If you would like to subscribe to this site and receive further updates via RSS, click on Subscribe at the top of this website. It will present you with the option of subscribing to varous web-based RSS readers of your choice.

If you would like assistance in using RSS feeds for yourself, please contact me.  I'd be only too happy to help out.

Posted on 1/25/2006 03:19:00 PM Backlinks

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Blogger Thomas Buist said...

RSS Feeds are great. They give people the information they want when they need it.

However, I don't find them very usefull outside the scope of blogs. For general websites, even if they are RSS Enabled, I find they just don't do the job.

I won't go into more depth, here... but if you take a look on my blog you can find more.

Sorry for the shameless plugging, Alan. Had to be done.

1/26/2006 12:37:00 AM  
Blogger Alan Howard said...

I find use in the following ways:
- keep updated on my favourite or interesting blogs
- keep updated on new entries for my favourite search topics

Naturally, there are still plenty of websites out there that aren't enabled for RSS, and so you're going to have to manually visit them. But for those sites that are RSS-enabled, I can't see why you would choose not to take advantage of the ease of use that RSS allows.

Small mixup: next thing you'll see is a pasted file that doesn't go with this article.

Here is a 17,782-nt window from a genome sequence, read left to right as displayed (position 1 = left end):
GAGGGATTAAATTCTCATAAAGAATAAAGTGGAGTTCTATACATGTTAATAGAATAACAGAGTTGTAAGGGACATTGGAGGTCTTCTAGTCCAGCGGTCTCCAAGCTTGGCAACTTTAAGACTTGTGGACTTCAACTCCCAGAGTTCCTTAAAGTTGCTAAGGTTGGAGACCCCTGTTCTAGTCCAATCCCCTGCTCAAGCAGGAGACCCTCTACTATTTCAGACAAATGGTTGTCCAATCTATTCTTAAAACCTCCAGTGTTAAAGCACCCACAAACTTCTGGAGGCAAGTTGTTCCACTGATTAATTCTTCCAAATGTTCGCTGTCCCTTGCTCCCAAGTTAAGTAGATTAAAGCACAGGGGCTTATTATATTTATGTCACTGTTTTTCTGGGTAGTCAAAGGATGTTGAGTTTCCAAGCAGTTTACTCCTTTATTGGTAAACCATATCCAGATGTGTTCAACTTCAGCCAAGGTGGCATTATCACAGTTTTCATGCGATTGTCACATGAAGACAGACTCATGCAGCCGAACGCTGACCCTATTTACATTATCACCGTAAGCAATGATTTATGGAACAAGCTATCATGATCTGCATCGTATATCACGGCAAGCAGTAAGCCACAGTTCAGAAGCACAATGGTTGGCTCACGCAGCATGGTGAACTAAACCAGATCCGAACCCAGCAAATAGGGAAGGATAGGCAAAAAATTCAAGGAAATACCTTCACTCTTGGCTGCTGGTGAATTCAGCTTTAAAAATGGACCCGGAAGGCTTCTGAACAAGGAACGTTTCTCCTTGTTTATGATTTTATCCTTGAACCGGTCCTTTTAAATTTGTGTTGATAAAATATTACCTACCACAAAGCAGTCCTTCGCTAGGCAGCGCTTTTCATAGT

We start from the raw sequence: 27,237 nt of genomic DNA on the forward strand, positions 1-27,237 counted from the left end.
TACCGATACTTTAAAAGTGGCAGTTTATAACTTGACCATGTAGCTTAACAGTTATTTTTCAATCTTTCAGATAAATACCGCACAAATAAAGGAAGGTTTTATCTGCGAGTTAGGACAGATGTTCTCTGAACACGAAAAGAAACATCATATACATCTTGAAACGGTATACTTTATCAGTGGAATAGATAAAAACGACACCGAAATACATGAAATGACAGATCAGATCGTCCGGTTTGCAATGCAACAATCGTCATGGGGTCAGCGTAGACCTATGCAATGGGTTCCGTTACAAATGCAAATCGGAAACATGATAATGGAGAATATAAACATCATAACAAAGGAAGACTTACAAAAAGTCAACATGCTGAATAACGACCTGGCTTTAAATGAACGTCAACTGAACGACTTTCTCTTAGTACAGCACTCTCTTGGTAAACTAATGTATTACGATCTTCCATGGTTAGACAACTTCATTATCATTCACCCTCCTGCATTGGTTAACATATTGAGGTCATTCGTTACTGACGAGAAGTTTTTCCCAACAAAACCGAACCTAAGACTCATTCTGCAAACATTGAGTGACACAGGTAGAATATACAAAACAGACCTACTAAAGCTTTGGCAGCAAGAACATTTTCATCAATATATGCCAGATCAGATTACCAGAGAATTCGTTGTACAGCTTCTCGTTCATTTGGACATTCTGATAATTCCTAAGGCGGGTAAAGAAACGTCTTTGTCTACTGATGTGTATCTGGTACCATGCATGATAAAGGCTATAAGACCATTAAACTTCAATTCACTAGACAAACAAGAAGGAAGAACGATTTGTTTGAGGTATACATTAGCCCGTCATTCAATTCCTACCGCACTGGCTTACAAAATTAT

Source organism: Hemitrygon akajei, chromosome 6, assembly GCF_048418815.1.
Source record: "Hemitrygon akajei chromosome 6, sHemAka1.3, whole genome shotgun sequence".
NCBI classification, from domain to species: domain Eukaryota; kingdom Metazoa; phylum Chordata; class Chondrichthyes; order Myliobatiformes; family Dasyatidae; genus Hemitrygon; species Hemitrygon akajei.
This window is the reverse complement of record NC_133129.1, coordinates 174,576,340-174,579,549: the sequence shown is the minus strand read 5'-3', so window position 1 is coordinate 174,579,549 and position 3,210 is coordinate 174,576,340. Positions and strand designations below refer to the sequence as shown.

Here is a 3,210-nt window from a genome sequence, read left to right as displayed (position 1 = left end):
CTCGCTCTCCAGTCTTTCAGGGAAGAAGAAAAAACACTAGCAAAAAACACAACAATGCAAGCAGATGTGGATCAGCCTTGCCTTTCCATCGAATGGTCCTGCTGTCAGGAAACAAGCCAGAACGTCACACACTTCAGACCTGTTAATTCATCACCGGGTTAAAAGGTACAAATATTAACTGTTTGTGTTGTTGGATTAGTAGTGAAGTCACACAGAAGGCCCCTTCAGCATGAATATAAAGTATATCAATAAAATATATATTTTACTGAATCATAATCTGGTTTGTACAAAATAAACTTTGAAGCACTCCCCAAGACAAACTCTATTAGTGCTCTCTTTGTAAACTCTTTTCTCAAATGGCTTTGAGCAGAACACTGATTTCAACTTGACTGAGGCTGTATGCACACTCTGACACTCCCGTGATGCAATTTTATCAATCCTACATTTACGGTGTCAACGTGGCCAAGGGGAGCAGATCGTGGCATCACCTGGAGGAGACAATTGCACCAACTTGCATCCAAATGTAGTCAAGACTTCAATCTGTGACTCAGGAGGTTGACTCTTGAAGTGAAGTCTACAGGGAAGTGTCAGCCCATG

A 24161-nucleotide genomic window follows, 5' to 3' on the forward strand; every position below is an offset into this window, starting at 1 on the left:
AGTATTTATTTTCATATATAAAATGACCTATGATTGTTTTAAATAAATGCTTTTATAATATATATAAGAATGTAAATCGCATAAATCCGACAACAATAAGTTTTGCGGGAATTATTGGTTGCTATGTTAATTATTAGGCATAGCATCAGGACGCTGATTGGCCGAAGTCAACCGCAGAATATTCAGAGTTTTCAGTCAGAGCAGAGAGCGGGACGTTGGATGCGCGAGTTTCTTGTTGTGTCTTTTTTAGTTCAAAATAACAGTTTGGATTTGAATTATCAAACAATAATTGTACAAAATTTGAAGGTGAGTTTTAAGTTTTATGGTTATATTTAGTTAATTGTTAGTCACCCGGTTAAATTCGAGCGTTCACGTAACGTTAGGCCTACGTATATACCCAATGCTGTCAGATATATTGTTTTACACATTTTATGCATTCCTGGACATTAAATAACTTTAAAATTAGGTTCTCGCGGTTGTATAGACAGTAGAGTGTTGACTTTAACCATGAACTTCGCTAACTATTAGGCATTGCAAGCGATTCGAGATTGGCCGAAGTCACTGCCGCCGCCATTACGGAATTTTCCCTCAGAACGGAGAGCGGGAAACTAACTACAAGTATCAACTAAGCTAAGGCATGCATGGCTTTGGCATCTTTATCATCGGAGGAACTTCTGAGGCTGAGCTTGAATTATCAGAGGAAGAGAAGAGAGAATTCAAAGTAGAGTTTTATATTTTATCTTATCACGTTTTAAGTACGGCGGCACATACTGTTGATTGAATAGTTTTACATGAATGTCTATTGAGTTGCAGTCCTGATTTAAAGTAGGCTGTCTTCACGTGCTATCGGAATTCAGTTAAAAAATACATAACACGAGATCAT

1/26/2006 09:05:00 AM  
Blogger eduard said...

I've been using RSS for a while and I agree it's a technology that can save you a lot of time. When I first started I only had a couple of sites I was monitoring through RSS. However, after a few months the number of RSS-friendly sites that I was monitoring expanded and it became somewhat time consuming. It was still much faster to scan the new RSS entries in my reader than actually going to the sites, but I realized that as I added more RSS feeds to my reader, I was spending more and more time scanning the new posts in order to find what I was interested in.

So I decided to write a program that would do this for me and notify me (via SMS or email) with the post that I was interested in. My main concern was to make the
application as flexible as possible. I wanted to be able to control the flow of the RSS data. For example, I wanted to only receive results (called alerts) if a new RSS post contained certain keywords/phrases and only between 8AM and 10PM. This filtering mechanism was very important to prevent information overload. I only wanted updates for "important" posts, not every single update. Now, the computer does the scanning and I only read what is important to me.

I developed the application for my own use, but I have expanded it for the public. I would appreciate if you could check out zaptxt.com and let me know what you think. We are in beta version now and feedback is always appreciated.


1/29/2006 05:44:00 AM  
Blogger Alan Howard said...

Hi Eduard. Thanks for the comments. I wish you all the best with your new venture, I hope it takes off for you.

1/30/2006 12:27:00 PM